Newspaper article THE JOURNAL RECORD
Oklahoma State University-Oklahoma City Creates Student-Retention Program
Oklahoma State University-Oklahoma City has created a new program designed to improve student retention.
Funds for OSU-OKC's Pride program came from a $66,000 grant from the Oklahoma Regents for Higher Education, which has started an initiative to increase the percentage of Oklahomans with college degrees.
The Pride program will allow us to further reach students facing challenges in pursuit of their academic achievements, said Jerry Carroll, OSU-OKC president. Pride will provide a support system that will enhance our students' ability to succeed.
OSU-OKC created Pride to help identify and contact students who are at risk. Pride was designed to target students entering college for the first time to help them stay on a positive academic path and assist them in achieving their goals.
A coordinator will lead the program, and retention counselors will be hired for each of OSU-OKC's academic divisions. Support groups and counselors will work with students at mid-semester to begin planning the students' enrollment for the next semester.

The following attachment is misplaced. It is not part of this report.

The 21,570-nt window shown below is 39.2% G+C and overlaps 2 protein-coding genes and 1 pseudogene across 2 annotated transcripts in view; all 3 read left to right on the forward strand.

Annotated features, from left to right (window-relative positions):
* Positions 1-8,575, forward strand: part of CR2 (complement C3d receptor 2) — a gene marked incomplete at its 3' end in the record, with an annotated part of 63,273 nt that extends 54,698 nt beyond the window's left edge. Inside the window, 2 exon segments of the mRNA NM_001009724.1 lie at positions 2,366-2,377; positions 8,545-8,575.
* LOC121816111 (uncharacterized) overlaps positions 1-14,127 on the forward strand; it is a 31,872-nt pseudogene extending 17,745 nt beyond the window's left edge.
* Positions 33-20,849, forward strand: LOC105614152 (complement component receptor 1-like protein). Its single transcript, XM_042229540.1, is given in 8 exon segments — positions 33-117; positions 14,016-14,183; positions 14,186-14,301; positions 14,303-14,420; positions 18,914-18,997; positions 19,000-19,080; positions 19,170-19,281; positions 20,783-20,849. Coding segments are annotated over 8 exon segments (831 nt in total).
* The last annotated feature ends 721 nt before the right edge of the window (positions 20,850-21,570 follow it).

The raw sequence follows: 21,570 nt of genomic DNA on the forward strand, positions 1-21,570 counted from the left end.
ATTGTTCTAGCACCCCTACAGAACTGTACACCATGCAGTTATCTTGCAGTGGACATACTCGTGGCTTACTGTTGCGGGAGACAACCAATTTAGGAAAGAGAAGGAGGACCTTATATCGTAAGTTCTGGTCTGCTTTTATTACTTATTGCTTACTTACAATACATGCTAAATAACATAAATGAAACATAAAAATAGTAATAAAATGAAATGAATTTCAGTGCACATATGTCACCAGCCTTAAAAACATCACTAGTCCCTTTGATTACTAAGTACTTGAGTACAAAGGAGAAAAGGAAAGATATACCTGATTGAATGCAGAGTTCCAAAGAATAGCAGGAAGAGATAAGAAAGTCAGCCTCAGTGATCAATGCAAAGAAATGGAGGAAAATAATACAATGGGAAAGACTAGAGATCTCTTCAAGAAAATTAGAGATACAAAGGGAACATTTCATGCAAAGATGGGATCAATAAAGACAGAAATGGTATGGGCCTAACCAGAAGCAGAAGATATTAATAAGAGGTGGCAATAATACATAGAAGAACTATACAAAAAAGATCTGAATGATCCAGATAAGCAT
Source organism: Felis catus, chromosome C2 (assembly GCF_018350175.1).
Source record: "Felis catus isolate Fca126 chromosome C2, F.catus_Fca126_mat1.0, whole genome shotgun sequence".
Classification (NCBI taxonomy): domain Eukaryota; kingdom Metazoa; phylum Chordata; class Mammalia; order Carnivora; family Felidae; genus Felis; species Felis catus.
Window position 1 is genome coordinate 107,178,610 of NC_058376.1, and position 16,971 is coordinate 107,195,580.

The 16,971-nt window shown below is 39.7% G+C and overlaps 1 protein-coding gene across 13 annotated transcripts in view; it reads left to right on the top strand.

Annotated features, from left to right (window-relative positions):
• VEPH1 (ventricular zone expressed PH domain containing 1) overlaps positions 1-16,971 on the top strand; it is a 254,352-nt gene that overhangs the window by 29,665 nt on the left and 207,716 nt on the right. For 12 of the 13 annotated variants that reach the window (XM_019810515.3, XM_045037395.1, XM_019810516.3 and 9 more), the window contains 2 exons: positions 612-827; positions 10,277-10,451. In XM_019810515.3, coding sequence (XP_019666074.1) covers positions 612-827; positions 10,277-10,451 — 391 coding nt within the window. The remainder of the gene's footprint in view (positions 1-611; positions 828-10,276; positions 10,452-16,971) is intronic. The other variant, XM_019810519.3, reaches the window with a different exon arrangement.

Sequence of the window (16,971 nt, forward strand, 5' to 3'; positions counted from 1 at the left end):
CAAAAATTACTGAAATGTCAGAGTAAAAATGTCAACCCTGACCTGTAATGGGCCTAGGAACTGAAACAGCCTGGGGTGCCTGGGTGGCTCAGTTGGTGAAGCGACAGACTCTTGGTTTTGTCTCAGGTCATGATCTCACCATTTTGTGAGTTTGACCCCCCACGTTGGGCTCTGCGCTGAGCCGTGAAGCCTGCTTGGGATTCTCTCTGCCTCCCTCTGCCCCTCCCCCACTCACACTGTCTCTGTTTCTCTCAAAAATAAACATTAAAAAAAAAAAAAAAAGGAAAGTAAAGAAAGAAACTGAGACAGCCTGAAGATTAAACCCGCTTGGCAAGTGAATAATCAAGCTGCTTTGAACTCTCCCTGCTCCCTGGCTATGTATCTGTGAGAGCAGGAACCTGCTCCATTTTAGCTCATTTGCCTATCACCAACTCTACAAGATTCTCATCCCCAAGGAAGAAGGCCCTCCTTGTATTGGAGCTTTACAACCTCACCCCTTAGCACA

The Oklahoma State Regents for Higher Education awarded Brain Gain Improvement Grants totaling $300,000 to OSU-OKC and four other system institutions.
We are hopeful that these initiatives, along with others our institutions may implement in the near future, will help our state increase the number of Oklahomans who earn a college degree, said Cheryl P. Hunter, chairman of the state regents.
Rose State College in Midwest City will receive $34,000 for its Summer Bridge Program, which was created to help academically disadvantaged students.
East Central University in Ada will receive $67,500 to expand retention strategies it began last year, including career development and an early warning system. …